Birrell, Duncan and Dobreva, Milena and Dunsire, Gordon and Griffiths, Jillian R. and Hartley, Richard J. and Menzies, Kathleen (2011) The DiSCmap project: digitisation of special collections: mapping, assessment, prioritisation. ISSN 0307-4803Full text not available from this repository.
Purpose – The purpose of this paper is to present the outcomes of digitisation of special collections: mapping, assessment, prioritisation (DiSCmap), a JISC and RIN-funded project which studied users' priorities for the digitisation of special collections within the context of UK Higher Education Institutions (HEIs). Design/methodology/approach – The project produced a list of 945 collections nominated for digitisation by intermediaries and end users and a user-driven prioritisation framework. Data were gathered via web questionnaires. Focus groups and telephone interviews with end users provided additional insights on the views of those working within particular domains or disciplines. Over 1,000 intermediaries and end users contributed by nominating collections for the “long list” and providing opinions about digitisation priorities. Findings – The long list of collections nominated for digitisation provides evidence of identified user interest and is not merely a “snapshot” but a significant outcome. A user-driven framework for prioritising digitisation was also produced. The project suggests a flexible approach for prioritising collections for digitisation based on the use of the framework in combination with the long list of collections. Research limitations/implications – The project did not undertake a representative study; the participation of intermediaries and end users was a matter of goodwill. Yet 44 per cent of HEIs in the UK nominated special collections to the long list. Originality/value – The paper provides new insights and evidence on user priorities for the digitisation of special collections. It also suggests a user-driven digitisation prioritisation framework of benefit in future decision making, both locally and nationally.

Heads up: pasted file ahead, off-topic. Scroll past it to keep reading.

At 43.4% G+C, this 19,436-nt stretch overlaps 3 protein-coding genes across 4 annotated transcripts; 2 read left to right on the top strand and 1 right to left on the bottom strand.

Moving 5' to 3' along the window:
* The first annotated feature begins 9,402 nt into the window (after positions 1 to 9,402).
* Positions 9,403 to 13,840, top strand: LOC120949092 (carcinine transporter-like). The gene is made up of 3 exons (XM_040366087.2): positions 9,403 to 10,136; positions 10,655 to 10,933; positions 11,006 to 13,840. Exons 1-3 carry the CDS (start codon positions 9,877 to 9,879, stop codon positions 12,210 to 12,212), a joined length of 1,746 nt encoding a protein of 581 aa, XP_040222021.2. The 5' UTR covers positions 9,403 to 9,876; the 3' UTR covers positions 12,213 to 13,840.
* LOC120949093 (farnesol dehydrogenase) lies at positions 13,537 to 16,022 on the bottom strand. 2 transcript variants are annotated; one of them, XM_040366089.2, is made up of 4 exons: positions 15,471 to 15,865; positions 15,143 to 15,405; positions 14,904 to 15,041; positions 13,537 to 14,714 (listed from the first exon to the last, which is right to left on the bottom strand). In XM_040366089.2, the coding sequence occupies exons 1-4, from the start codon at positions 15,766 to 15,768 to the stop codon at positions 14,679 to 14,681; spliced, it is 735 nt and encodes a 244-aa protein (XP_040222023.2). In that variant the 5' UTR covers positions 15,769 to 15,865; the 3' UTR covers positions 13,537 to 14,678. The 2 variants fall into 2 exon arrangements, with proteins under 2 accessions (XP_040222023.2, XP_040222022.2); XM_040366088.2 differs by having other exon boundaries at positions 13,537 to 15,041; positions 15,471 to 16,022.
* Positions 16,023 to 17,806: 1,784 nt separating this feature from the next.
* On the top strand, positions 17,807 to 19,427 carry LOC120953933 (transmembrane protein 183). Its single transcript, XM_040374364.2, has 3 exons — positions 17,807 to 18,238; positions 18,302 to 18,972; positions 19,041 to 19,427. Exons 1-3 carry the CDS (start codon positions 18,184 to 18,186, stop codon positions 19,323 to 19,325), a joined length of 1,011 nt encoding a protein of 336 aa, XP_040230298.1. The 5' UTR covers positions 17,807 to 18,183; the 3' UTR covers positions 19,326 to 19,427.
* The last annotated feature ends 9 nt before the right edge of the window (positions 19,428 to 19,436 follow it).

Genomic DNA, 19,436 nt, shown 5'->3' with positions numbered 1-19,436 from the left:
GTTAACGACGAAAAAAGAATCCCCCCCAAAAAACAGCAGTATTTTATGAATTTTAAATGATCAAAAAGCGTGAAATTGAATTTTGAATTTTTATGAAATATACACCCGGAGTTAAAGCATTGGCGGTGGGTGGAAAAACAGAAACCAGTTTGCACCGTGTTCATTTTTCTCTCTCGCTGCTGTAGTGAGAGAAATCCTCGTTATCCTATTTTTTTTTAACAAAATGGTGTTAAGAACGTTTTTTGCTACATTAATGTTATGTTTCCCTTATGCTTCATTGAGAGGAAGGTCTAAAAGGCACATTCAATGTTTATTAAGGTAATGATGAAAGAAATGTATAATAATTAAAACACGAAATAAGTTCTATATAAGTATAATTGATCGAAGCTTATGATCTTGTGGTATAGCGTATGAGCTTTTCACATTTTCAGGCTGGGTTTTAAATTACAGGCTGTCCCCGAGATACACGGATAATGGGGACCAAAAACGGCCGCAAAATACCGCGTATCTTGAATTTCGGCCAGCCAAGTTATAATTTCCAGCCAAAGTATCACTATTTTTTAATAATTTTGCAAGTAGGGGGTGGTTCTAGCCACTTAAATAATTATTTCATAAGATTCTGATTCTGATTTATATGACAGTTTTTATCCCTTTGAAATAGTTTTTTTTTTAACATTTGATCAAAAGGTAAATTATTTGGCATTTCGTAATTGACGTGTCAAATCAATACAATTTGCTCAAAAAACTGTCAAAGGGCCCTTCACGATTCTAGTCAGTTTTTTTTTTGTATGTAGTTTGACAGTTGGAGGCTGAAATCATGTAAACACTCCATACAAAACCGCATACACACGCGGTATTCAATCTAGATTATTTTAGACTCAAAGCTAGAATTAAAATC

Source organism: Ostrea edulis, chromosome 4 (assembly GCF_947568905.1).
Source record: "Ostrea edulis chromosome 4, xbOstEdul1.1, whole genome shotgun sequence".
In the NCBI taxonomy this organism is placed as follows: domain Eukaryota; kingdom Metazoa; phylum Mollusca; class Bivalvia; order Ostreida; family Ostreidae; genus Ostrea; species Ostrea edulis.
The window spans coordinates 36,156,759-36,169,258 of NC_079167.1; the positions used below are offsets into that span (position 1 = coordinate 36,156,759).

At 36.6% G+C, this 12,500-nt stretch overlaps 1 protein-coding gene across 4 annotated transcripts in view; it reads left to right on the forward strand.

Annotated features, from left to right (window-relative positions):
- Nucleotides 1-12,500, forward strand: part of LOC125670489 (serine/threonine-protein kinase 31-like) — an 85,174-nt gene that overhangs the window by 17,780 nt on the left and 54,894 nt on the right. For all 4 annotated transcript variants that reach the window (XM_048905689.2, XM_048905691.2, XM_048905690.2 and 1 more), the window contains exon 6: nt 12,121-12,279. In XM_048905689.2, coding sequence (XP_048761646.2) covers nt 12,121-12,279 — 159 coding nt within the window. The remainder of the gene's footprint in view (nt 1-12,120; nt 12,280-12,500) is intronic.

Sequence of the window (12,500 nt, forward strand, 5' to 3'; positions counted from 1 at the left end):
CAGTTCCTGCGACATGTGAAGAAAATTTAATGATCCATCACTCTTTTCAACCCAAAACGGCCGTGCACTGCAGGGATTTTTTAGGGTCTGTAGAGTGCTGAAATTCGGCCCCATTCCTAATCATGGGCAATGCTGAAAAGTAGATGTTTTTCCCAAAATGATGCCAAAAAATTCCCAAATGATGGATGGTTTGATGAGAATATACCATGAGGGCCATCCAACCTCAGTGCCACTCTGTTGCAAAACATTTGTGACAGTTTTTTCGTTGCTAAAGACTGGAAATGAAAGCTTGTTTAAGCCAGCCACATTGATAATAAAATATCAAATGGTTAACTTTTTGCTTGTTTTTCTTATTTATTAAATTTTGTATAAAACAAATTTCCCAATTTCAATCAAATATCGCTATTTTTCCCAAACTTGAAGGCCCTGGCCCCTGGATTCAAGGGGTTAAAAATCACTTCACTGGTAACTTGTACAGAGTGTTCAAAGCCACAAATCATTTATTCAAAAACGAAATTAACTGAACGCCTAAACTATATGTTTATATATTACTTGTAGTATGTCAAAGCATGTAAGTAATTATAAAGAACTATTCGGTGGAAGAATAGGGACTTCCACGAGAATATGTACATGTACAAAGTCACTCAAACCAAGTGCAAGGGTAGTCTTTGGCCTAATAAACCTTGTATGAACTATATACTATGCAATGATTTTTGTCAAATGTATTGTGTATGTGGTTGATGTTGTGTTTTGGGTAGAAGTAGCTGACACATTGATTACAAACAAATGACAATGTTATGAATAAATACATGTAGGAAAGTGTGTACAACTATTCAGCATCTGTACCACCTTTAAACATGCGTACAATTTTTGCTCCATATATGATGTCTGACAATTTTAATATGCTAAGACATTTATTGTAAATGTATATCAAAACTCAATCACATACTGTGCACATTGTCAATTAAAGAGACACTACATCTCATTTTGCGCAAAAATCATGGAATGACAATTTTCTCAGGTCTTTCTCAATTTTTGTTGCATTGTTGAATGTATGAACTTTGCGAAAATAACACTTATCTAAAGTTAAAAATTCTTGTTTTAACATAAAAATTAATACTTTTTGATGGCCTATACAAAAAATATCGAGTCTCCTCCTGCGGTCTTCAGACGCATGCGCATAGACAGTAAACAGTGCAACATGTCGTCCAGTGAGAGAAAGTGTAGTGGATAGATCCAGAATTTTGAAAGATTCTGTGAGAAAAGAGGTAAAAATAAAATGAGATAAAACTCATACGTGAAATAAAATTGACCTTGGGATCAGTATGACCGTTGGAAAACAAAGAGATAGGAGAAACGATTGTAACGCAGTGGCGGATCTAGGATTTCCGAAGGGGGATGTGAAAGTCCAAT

|Additional Information:||Full-text of this article is not available in this e-prints service. This article was originally published following peer-review in New Library World, published by and copyright Emerald Group Publishing Ltd.|
|Divisions:||Legacy Research Institutes > The Information Research Institute (TIRI) > CERLIM: The Centre for Research in Library and Information Management
Faculties > Faculty of Humanities, Languages and Social Science > Department of Journalism, Information and Communications
|Date Deposited:||23 Nov 2011 14:28|
|Last Modified:||28 Nov 2016 11:58|
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